BS: It’s all new, it’s all exciting, and it’s all good. So you have the recipe for huge flow, for huge momentum and potentially some catastrophes along the way. We won’t have catastrophes, but we will have, most probably, people who will say things they will not do and people who will believe things that will not happen.
For me as an investor, you have to have a strong line between profits and doing good. My worry is that when you mix doing good with potential profit, that is where the ethical frontier might be breached.
You have to have a clear border between what is philanthropy and what is investment. And I think mixing [philanthropy and investment] is a complex exercise. I think you should make money to do philanthropy or social projects. But I think it is an illusion for me to tell people: do good and you will make more money.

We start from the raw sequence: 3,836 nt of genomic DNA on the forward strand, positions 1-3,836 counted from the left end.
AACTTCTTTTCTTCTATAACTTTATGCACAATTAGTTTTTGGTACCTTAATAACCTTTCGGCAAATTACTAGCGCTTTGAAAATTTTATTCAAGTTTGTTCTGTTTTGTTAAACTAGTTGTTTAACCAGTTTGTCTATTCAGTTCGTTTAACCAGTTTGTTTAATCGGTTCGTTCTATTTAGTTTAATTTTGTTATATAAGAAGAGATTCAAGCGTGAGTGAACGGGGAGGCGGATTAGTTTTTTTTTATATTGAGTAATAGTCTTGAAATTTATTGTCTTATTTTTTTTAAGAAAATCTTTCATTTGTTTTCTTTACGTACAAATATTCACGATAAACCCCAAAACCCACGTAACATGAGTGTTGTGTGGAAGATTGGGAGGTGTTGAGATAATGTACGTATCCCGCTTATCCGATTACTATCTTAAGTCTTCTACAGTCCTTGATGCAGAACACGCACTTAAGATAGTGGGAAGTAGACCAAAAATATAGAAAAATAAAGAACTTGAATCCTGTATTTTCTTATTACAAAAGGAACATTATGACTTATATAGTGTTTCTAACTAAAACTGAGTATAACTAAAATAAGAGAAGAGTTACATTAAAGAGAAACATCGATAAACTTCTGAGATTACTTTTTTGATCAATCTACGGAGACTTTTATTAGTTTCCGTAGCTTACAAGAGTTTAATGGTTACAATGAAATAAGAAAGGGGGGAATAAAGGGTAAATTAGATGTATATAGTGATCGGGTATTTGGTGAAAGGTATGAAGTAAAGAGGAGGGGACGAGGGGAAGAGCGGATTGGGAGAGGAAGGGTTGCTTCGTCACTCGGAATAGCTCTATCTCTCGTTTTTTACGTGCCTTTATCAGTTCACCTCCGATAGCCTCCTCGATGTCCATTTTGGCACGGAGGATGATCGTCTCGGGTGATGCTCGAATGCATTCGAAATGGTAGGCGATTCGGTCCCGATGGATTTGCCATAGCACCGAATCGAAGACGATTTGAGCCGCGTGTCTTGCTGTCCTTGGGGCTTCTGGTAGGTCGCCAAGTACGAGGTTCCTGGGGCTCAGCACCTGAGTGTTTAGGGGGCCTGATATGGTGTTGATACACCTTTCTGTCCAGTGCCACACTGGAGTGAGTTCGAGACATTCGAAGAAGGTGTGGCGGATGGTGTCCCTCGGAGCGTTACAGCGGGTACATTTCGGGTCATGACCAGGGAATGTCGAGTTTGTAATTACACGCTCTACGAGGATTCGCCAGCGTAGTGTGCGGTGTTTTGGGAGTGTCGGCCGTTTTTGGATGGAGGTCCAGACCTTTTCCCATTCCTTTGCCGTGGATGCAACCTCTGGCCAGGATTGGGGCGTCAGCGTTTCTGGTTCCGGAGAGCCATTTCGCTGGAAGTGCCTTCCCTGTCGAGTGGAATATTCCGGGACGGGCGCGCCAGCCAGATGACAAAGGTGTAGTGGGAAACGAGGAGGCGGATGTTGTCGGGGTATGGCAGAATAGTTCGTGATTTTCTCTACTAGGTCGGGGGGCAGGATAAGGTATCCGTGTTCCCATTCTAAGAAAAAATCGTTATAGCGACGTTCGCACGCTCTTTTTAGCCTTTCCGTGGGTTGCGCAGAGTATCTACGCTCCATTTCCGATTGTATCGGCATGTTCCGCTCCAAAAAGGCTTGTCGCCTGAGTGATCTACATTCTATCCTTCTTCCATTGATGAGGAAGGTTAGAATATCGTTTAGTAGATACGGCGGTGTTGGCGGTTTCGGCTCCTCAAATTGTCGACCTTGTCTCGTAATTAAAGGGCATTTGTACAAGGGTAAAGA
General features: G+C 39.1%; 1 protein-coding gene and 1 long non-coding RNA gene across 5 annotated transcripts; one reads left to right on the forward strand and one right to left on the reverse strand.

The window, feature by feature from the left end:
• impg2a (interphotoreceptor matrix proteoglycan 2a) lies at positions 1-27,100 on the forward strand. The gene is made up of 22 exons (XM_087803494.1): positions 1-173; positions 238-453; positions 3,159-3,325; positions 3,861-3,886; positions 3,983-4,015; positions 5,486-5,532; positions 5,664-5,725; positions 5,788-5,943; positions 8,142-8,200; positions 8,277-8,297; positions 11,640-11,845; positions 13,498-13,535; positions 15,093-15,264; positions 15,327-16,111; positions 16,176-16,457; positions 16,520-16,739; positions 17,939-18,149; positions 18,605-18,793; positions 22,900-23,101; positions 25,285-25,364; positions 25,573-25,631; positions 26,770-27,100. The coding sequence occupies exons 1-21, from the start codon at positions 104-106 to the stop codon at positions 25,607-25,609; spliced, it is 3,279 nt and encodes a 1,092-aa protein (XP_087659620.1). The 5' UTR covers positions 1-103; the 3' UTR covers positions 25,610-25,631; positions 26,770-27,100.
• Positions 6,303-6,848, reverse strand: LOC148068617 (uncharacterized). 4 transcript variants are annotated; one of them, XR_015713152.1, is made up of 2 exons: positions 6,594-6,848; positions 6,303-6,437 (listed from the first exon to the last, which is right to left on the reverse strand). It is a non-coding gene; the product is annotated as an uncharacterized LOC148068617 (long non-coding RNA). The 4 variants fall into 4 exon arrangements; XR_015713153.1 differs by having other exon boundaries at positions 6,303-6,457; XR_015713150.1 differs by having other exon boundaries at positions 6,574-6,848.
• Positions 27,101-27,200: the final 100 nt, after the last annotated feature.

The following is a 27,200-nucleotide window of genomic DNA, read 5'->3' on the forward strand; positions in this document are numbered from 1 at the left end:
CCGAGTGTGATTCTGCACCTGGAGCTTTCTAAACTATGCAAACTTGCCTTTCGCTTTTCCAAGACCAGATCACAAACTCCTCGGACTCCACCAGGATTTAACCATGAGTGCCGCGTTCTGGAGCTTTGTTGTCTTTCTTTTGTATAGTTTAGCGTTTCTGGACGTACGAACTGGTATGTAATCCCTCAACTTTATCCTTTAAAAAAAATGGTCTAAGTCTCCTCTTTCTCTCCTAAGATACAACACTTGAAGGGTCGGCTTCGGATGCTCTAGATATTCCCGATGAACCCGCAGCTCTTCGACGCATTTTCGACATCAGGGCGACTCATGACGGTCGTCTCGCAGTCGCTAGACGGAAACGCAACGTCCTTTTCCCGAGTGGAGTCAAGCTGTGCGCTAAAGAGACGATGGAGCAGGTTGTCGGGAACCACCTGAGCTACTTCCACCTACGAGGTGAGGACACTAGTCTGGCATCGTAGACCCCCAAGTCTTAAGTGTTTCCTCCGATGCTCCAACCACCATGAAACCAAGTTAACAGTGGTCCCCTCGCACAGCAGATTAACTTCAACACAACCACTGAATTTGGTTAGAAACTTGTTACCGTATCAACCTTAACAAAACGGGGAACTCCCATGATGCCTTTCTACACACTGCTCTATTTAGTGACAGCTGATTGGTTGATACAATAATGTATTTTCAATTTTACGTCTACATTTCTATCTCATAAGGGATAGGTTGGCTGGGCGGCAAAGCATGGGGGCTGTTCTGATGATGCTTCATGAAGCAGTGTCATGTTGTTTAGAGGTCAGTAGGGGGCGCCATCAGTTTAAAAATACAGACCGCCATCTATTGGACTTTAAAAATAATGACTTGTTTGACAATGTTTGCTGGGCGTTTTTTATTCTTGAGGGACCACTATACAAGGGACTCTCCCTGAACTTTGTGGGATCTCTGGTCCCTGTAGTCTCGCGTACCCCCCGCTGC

Q: We have seen with Tariq Fancy more questioning now of ESG as a concept that actually people do not really know.
BS: The border is not totally defined yet. I’m afraid that mixing investment with [ESG] could lead to potential ethical issues. Maybe in five years’ time you may have pensions, endowments and sovereign wealth funds that say “we have dedicated a part of their portfolio to impact”. Does it mean impact to our performance or impact for the world? I think some people may sacrifice performance to be better citizens or more impactful investors. Others might say “no” regardless of what I do, I want to make more money. In Europe, we see more of our clients who are convinced that they should move toward ESG. You go to America and people don’t care or care much less.
‘Wiped out’: company profits threatened as carbon prices surge
Europe’s energy shortage, coupled with the prospect of tighter environmental regulations, are pushing carbon prices to new heights on the continent. The EU’s carbon price soared to a new high in August and shows no signs of falling. Carbon prices in the UK’s emissions trading system, which debuted in May, hit a record high in September.